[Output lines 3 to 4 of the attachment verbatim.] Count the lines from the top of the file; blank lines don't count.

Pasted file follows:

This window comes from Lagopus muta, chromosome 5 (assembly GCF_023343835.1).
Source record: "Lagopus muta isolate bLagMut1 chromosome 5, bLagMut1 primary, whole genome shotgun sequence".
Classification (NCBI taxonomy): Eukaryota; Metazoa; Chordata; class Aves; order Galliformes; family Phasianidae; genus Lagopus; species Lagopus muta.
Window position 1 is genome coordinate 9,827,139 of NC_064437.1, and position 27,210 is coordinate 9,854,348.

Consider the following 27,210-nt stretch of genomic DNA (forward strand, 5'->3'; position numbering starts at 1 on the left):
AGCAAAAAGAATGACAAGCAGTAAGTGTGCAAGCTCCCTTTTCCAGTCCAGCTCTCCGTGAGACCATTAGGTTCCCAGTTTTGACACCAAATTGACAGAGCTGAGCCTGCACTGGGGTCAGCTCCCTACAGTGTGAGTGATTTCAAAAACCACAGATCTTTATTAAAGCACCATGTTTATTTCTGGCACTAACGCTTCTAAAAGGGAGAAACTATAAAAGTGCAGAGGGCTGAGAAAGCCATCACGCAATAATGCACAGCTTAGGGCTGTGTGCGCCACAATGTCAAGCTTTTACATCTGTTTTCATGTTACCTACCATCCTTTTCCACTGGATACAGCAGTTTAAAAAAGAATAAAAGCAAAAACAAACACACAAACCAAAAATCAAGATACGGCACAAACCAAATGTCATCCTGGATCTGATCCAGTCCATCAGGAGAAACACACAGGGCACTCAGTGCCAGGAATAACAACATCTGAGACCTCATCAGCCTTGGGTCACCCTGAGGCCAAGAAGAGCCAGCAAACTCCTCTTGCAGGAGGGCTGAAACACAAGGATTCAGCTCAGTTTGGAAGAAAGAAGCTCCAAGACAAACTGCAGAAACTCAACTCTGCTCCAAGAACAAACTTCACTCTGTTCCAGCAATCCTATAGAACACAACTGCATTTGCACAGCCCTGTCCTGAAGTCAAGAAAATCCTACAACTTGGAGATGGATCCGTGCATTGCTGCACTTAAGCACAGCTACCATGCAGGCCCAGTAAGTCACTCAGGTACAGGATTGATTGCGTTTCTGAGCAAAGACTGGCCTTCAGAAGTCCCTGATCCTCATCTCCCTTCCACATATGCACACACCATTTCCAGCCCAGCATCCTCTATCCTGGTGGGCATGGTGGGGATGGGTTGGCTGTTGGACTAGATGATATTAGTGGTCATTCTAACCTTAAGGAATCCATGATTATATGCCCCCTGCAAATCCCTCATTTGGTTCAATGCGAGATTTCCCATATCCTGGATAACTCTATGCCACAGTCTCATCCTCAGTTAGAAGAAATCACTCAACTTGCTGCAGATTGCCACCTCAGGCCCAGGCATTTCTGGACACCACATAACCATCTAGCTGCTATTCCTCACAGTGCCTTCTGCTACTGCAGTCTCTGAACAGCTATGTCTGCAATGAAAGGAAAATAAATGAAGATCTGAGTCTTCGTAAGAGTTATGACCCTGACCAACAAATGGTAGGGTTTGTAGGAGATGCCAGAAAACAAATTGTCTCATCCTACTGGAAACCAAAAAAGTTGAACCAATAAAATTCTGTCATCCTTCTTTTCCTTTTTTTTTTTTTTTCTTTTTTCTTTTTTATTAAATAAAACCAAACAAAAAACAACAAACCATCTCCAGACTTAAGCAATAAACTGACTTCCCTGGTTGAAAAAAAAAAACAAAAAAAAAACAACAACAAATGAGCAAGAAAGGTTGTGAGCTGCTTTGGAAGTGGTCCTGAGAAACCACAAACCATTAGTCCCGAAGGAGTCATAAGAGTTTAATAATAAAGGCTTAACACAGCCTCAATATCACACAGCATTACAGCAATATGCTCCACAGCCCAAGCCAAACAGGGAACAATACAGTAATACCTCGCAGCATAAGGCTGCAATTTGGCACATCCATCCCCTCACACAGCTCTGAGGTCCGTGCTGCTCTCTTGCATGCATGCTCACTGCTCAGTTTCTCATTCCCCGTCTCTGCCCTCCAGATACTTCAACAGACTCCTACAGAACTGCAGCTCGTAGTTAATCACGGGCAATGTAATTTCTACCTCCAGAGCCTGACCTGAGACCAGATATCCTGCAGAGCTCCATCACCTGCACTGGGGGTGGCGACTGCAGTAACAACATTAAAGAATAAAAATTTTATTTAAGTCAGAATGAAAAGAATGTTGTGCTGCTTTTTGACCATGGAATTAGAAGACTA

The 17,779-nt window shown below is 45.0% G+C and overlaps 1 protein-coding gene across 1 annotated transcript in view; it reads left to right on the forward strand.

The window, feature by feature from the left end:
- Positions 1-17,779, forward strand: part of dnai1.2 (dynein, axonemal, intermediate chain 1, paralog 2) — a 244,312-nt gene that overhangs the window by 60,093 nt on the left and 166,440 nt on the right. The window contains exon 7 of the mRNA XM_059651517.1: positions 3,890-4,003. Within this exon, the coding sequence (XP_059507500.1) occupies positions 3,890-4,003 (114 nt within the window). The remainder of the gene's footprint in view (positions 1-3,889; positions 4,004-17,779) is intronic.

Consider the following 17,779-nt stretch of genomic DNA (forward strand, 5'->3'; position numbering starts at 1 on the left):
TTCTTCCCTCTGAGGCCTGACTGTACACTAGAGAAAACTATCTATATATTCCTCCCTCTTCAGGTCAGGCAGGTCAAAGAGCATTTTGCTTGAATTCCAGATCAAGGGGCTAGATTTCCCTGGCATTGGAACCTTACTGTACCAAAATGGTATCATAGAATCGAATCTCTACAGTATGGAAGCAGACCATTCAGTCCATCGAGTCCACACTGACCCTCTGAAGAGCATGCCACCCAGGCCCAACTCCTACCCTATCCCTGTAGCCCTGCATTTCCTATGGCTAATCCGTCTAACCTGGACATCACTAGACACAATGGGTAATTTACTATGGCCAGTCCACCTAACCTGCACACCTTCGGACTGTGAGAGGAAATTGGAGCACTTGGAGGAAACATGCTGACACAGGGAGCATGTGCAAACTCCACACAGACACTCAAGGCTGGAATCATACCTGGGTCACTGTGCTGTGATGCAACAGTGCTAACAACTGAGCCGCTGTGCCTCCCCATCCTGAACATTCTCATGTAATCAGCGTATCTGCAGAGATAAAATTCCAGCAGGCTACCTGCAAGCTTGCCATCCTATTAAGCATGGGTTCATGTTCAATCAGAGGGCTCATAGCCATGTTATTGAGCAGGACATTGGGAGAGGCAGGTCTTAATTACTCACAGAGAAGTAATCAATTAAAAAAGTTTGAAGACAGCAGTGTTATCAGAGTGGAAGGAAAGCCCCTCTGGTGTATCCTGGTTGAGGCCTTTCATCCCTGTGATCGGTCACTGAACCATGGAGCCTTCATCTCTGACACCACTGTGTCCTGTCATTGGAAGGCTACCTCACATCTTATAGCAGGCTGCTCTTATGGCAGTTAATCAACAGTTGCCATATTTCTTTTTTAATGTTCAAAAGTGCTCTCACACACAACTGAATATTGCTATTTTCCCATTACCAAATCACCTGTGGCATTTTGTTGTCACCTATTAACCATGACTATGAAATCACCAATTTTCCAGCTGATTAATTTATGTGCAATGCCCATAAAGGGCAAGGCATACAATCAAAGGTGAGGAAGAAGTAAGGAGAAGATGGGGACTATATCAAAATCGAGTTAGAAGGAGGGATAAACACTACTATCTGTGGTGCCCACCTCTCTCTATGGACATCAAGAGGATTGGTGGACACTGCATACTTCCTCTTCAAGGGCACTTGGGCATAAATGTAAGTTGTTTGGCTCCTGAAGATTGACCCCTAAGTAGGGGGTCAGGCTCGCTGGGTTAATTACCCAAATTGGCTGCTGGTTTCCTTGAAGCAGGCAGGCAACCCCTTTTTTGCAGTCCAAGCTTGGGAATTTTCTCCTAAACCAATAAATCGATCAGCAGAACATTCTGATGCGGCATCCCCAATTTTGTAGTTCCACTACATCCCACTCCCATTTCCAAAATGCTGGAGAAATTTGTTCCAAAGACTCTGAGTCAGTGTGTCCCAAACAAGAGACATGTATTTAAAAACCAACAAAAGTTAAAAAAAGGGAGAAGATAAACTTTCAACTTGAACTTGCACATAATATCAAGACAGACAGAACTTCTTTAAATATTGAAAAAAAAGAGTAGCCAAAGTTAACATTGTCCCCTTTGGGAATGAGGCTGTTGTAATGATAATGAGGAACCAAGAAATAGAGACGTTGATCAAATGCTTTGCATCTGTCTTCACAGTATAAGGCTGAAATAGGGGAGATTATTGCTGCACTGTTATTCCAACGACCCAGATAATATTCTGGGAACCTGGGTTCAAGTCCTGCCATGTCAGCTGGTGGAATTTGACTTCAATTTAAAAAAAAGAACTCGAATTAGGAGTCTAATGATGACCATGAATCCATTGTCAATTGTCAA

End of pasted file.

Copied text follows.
Classification (NCBI taxonomy): Eukaryota; Metazoa; Chordata; class Aves; order Galliformes; family Phasianidae; genus Lagopus; species Lagopus muta.
Window position 1 is genome coordinate 9,827,139 of NC_064437.1, and position 27,210 is coordinate 9,854,348.